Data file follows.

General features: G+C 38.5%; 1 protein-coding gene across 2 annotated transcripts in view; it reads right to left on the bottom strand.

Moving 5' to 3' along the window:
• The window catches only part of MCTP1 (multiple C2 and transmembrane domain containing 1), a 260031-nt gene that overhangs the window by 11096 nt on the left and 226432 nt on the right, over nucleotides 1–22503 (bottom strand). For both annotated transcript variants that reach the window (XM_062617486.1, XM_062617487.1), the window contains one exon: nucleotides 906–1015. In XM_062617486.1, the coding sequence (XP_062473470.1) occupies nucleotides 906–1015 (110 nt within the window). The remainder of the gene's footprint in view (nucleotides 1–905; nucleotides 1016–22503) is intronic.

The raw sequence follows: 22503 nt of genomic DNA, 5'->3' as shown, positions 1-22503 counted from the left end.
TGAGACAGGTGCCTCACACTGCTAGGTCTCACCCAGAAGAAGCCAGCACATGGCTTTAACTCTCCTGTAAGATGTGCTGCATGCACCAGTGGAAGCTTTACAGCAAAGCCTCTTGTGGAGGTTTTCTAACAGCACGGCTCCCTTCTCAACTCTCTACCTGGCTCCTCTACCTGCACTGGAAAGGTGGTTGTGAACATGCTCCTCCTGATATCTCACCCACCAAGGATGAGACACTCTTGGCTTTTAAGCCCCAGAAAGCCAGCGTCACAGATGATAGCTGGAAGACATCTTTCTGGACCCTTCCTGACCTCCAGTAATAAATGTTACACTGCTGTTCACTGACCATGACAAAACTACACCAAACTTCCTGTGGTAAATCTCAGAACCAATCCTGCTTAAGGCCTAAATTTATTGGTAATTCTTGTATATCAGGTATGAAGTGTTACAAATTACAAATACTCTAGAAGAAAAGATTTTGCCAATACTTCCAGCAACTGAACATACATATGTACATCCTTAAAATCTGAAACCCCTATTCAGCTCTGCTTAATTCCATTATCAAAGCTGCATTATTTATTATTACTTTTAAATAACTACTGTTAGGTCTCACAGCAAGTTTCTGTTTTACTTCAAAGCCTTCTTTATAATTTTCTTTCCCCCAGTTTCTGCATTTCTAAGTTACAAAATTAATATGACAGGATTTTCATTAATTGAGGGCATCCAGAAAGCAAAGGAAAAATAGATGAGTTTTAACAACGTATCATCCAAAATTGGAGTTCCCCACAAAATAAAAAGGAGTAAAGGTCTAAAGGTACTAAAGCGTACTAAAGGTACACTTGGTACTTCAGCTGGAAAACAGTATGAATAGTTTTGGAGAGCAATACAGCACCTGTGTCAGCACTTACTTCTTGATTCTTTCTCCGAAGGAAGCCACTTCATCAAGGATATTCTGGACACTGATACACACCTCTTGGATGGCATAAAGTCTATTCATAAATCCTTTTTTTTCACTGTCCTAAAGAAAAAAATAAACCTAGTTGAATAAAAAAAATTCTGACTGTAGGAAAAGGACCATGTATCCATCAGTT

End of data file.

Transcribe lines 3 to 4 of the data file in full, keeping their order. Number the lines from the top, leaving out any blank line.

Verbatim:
• The window catches only part of MCTP1 (multiple C2 and transmembrane domain containing 1), a 260031-nt gene that overhangs the window by 11096 nt on the left and 226432 nt on the right, over nucleotides 1–22503 (bottom strand). For both annotated transcript variants that reach the window (XM_062617486.1, XM_062617487.1), the window contains one exon: nucleotides 906–1015. In XM_062617486.1, the coding sequence (XP_062473470.1) occupies nucleotides 906–1015 (110 nt within the window). The remainder of the gene's footprint in view (nucleotides 1–905; nucleotides 1016–22503) is intronic.

The raw sequence follows: 22503 nt of genomic DNA, 5'->3' as shown, positions 1-22503 counted from the left end.